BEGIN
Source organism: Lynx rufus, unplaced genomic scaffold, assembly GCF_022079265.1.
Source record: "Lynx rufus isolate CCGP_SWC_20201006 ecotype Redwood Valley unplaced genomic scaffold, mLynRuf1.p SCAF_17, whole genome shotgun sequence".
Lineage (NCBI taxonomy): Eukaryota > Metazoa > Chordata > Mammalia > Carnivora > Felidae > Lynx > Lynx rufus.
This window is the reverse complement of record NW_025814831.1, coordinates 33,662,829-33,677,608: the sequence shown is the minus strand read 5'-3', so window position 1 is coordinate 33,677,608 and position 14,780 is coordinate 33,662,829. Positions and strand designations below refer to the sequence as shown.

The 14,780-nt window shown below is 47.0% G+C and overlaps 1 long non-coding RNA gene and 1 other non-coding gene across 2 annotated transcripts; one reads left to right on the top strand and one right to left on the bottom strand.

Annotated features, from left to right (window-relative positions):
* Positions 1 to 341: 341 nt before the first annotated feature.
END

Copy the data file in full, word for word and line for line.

Source organism: Lynx rufus, unplaced genomic scaffold, assembly GCF_022079265.1.
Source record: "Lynx rufus isolate CCGP_SWC_20201006 ecotype Redwood Valley unplaced genomic scaffold, mLynRuf1.p SCAF_17, whole genome shotgun sequence".
Lineage (NCBI taxonomy): Eukaryota > Metazoa > Chordata > Mammalia > Carnivora > Felidae > Lynx > Lynx rufus.
This window is the reverse complement of record NW_025814831.1, coordinates 33,662,829-33,677,608: the sequence shown is the minus strand read 5'-3', so window position 1 is coordinate 33,677,608 and position 14,780 is coordinate 33,662,829. Positions and strand designations below refer to the sequence as shown.

The 14,780-nt window shown below is 47.0% G+C and overlaps 1 long non-coding RNA gene and 1 other non-coding gene across 2 annotated transcripts; one reads left to right on the top strand and one right to left on the bottom strand.

Annotated features, from left to right (window-relative positions):
* Positions 1 to 341: 341 nt before the first annotated feature.